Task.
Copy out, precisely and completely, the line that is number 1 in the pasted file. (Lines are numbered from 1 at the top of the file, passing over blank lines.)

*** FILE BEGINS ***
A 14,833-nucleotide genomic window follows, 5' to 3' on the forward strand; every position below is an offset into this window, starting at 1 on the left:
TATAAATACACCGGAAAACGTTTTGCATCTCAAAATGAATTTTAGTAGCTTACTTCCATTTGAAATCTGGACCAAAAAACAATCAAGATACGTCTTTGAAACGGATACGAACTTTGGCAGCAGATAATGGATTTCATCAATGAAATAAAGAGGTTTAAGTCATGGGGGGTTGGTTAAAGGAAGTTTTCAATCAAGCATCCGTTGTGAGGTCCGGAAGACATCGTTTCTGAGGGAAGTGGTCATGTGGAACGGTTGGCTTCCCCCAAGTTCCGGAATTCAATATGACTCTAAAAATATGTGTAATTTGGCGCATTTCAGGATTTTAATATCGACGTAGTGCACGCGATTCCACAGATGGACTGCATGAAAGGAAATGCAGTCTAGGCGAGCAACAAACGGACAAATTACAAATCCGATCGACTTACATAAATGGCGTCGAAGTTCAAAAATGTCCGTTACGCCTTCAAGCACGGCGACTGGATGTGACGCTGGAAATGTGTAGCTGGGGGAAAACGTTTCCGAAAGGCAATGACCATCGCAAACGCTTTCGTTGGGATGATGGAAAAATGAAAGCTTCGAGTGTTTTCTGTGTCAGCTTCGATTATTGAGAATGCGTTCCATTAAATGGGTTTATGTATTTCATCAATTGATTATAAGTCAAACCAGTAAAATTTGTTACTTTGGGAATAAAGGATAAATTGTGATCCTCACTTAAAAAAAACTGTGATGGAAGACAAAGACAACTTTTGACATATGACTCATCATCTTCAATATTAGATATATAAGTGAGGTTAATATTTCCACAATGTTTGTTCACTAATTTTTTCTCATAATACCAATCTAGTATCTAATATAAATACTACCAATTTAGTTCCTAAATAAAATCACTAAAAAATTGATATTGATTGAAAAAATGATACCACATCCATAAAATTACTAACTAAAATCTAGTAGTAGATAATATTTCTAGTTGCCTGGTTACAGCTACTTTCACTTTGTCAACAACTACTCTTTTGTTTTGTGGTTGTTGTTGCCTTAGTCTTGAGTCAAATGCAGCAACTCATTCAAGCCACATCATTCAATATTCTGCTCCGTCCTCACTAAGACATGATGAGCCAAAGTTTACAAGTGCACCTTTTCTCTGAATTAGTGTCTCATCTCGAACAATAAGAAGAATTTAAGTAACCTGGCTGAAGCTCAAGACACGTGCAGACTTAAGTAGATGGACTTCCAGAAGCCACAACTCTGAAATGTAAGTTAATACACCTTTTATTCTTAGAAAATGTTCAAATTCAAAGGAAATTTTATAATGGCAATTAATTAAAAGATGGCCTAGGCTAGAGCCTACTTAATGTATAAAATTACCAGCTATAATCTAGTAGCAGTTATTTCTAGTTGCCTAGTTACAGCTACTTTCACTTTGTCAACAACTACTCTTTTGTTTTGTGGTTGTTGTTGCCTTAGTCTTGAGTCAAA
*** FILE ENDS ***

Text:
A 14,833-nucleotide genomic window follows, 5' to 3' on the forward strand; every position below is an offset into this window, starting at 1 on the left: